Most beneficiaries are aware Social Security is subject to federal income taxes.
Whether or not you pay federal taxes–and how much–on your benefits is based on your combined income. This is the sum of your gross income, nontaxable interest, and 50% of your Social Security income.
If your combined income is $25,000 or more as an individual or $32,000 or more as a couple, you will be taxed on at least 50% of your Social Security benefit. Individuals making more than $34,000 and couples making more than $44,000 can expect to see 85% of their Social Security benefit taxed.
According to NewRetirement.com, in 2017 retirees’ median household income ranged between $30,635 (age 75 and older) and $62,802 (age 55 to 64). Based on this information, it seems a great deal of retirees–especially younger retirees–are already paying federal income taxes on their benefits.
But depending on where you live, you might not be aware there are plenty of retirees expected to pay state income taxes on their Social Security, too. That’s because only 13 states tax Social Security: Colorado, Connecticut, Kansas, Minnesota, Missouri, Montana, Nebraska, New Mexico, North Dakota, Rhode Island, Utah, Vermont, and West Virginia.
These states vary on the amount they tax. Some of these states exempt at different combined income amounts, exclude retirement income from taxable income if the household meets certain requirements, and some apply state income taxes using the same parameters as federal income taxes.
Vermont is a state that taxes Social Security benefits using the federal formula. In Vermont, if an individual makes over $25,000 ($32,000 for couples), at least 50% of their benefits will be subject to state taxes as well as federal taxes. There are no additional protections or exemptions.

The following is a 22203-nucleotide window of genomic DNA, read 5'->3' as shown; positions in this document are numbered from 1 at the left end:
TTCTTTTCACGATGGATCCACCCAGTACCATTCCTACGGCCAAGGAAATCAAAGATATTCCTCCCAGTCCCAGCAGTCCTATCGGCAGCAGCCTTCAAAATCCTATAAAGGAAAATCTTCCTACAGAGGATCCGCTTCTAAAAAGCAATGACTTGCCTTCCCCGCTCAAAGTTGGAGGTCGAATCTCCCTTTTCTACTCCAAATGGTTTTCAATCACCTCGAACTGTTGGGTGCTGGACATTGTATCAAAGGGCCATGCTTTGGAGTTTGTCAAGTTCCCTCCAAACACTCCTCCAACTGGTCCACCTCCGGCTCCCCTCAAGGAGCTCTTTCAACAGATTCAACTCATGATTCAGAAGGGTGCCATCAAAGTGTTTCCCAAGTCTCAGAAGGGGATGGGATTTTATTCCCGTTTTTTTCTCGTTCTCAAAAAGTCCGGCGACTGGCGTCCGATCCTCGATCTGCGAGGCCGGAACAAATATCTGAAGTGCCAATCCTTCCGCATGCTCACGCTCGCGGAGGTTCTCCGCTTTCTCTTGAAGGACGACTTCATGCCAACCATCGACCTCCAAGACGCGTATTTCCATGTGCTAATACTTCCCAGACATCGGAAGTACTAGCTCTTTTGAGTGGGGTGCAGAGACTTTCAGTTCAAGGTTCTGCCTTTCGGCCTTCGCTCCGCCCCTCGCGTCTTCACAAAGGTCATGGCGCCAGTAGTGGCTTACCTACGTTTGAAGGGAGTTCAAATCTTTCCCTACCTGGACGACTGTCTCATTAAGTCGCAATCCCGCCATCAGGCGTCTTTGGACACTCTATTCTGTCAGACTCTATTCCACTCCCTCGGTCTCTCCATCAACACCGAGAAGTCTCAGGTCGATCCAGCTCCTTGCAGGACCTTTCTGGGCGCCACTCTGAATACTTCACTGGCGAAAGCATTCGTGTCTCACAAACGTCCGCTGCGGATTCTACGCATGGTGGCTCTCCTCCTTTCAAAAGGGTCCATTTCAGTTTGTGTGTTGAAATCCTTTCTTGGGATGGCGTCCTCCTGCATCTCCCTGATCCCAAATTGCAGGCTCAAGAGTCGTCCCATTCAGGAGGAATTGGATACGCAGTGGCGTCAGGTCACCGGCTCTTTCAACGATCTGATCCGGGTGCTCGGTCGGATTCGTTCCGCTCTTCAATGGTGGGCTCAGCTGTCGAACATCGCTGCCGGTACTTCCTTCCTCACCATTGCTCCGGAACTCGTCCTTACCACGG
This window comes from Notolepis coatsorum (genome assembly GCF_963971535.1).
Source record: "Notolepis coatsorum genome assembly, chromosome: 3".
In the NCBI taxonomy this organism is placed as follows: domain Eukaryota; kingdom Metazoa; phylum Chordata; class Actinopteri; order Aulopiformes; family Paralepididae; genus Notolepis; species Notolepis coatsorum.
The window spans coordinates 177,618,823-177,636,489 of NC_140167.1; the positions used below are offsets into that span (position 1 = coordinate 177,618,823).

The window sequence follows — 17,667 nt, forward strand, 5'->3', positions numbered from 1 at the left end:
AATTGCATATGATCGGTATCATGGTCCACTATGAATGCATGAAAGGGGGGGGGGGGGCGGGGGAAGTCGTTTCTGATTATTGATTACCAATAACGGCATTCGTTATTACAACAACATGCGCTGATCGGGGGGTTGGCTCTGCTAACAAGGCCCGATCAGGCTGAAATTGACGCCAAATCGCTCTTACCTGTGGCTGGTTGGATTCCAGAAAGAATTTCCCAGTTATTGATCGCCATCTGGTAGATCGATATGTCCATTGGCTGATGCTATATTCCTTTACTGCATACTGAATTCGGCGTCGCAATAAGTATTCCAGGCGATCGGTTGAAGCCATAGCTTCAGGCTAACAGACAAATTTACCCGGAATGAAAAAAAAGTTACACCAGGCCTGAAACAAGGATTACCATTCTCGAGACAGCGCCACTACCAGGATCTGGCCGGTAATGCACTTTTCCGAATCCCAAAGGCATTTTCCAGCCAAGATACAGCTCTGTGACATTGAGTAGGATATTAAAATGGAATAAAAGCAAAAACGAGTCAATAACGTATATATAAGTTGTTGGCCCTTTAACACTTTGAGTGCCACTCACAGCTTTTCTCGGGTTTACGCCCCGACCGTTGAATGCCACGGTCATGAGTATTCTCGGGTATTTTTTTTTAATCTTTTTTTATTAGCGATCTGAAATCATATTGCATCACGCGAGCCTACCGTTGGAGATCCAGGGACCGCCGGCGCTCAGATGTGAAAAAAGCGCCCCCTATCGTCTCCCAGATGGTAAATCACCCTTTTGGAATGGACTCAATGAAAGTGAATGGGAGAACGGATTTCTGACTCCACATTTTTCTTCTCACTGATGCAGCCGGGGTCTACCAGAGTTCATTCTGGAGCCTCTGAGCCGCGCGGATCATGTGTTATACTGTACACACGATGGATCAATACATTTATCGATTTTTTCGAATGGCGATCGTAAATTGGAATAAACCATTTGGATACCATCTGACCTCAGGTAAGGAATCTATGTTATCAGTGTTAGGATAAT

But that may be all about to change, thanks to a recent proposal by Governor Phil Scott.
Scott’s proposal is to eliminate state taxes on benefits over three years for individuals making below $45,000 and couples making below $65,000. It also includes a “phase-out” range between $45,000 and $55,000 allowing for partial state tax relief. This would assuredly be a welcome change for beneficiaries living in one of the toughest states to retire.
But Vermont isn’t the only state considering Social Security tax relief for seniors. Minnesota, another state that taxes Social Security at the federal income tax level, recently considered a proposal to double the income threshold at which Social Security becomes taxable. Connecticut has also considered eliminating state income taxes on Social Security.
With three states looking toward easing tax pressure on seniors in such a short time, we can be hopeful this signifies a larger change in the making: states increasing their focus on seniors’ financial health and creating friendlier places for residents to retire.